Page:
The day after Mayor John Tory wrote an editorial in the Toronto Star about his support of the Scarborough subway extension, that same plan was under the spotlight at the executive committee meeting at City Hall.
The committee room was packed as councillors and residents spoke about the transit plan on Tuesday.
Coun. Joe Cressy said the one-stop subway extension is not a good idea, preferring the LRT instead.
“If we don’t make the responsible and wise decision soon to abandon the silly one-stop subway and move to the 25-stop LRT, if we don’t do that today, or if we don’t do that in July, guess what? We’re going to have to do it next year because the costs are just going to get worse,” Cressy said.
Shaun Cleaver, with the Scarborough Transit Action, is also not keen on the one-stop subway plan.
“The city’s rationale is that the one-stop extension is better for Scarborough Centre, but [it] is too large to be accessed by one stop only. An LRT has the option of multiple stops that would serve Scarborough Centre far better than with the one-stop extension,” Cleaver said.
One of the biggest drawbacks of the subway plan is the cost. The one-stop extension to Scarborough Town Centre is expected to cost $900 million more than originally estimated, to around $3 billion.
Ahead of the meeting, Tory was criticized for comments he made in the op-ed regarding the subway expansion.
In an article entitled, “Why I support the Scarborough subway,” which was published on Monday, Tory outlines his argument for the expansion. And in it, the mayor appears to link a large immigrant population in Scarborough to the outcry over the increased cost.
“Many of the subway’s loudest critics do not live or work in Scarborough, where more than half the population is born outside of Canada. When they say this is too much to spend on a subway, the inference seems to be that it’s too much to spend on this part of the city,” Tory states in the editorial.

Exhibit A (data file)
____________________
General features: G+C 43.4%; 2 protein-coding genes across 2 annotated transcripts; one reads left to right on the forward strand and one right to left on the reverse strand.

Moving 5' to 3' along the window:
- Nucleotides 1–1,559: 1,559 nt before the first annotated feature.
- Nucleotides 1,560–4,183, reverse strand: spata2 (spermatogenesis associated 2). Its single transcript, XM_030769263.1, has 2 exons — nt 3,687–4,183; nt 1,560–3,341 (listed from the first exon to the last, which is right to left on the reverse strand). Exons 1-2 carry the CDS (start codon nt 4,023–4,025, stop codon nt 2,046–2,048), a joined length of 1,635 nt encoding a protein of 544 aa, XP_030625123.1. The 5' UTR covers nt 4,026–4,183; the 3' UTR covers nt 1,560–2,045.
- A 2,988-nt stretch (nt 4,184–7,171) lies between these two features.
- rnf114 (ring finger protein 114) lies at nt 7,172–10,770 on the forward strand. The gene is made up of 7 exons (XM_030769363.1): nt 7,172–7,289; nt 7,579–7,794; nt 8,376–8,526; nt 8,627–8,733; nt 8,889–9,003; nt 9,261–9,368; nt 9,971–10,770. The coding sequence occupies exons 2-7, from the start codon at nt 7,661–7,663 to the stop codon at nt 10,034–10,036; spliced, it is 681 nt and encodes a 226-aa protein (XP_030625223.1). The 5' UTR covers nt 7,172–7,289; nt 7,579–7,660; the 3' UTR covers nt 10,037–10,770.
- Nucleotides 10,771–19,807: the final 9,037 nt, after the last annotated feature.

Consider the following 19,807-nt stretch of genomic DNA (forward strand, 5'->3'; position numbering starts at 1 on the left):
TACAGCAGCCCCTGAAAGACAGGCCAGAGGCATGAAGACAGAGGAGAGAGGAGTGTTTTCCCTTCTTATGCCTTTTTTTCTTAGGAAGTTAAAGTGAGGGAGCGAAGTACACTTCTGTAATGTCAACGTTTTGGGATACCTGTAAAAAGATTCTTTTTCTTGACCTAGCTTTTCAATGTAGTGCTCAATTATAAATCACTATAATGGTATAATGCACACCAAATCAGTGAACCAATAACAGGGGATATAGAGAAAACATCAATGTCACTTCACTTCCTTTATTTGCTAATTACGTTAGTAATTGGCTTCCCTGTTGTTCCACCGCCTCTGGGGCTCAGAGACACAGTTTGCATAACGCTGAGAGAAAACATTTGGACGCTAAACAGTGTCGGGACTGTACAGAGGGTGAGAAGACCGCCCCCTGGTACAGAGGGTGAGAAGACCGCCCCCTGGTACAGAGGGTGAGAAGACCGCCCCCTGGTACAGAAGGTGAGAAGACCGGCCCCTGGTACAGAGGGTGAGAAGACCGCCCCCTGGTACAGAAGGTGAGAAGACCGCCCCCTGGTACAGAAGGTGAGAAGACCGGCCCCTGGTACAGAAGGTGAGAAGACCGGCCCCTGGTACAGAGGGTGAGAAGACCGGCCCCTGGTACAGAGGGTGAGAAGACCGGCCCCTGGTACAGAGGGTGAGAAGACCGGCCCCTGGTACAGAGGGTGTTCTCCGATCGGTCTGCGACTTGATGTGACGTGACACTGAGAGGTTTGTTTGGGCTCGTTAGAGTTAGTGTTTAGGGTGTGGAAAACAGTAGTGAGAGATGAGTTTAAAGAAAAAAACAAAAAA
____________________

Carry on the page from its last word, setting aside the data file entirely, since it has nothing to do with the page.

But some critics say Tory is painting subway opposition as anti-immigrant.
Coun. Josh Matlow responded to the opinion piece tweeting: “Sad, desperate and shameful. I had hoped for much more from a mayor who preached civility.”
Sad, desperate and shameful. I had hoped for much more from a mayor who preached civility. https://t.co/LoxbsTni2o
— Josh Matlow (@JoshMatlow) June 27, 2016
In response to the backlash, Tory said Tuesday he believes the controversy is misplaced, saying the important thing is to get the subway built.
“This is manufactured outrage by people who are trying to distract from the real issue, which is we’ve got to get on with building public transportation to Scarborough,” Tory said on Breakfast Television.
“Scarborough is under-served by public transportation. That has the effect of making it more difficult for people who live in Scarborough to connect up to opportunity in our city in terms of jobs.”
In the opinion piece, Tory said he struggled over supporting the Scarborough subway.
“The struggle is that you have a whole bunch of people saying let’s switch back to an LRT […] and I just can’t be satisfied with that,” Tory told 680 NEWS on Tuesday.
“If we want to have investment in jobs and opportunity for those people, they have to be connected up to the rest of the city.”
680 NEWS political affairs specialist John Stall spoke with Tory about his transit plan on Tuesday. Listen to the interview below:
The Scarborough subway has long been a big topic on the transit agenda. Despite the cost increase, Tory is committed to moving forward with the plan. He said the original cost was estimated before his time.
“[It] was based on no design and none of the preparation work, so that’s what you get. It’s an inaccurate estimate,” he said.
“I think that this going to be an investment that 25 years from now nobody will be questioning the cost, even though the cost is high. Transit is not free, but I think people will think this is a wise investment to connect up an under-served part of the city to the rest of the city.”
The meeting started at 9:30 a.m. Click here to read the agenda.
Along with the Scarborough subway extension and SmartTrack, the executive committee will also review a consultant’s report prepared by KPMG that looks at how much money the city could raise for public transit infrastructure by imposing new taxes on everything from alcohol to parking.
Tory said the KPMG report will be reviewed, but added that staff work has to be done to analyze the report. He said the first step is to look at the expenditures of the city, which will take several months, before they consider the revenue tools.
“We’re going to have to do something to raise more revenue to pay for billions of dollars of transit, way beyond the Bloor-Danforth subway extension,” Tory said.
Raising income tax was one of the suggested tools; however, he said the city is not legally allowed to do it because requires legislation from other governments and “I don’t think they are interested in going there.”
“So I think that’s a doubtful starter,” he said.
Last week, Tory and the province announced new stops for the mayor’s SmartTrack and GO Tranit’s Regional Express Rail Network.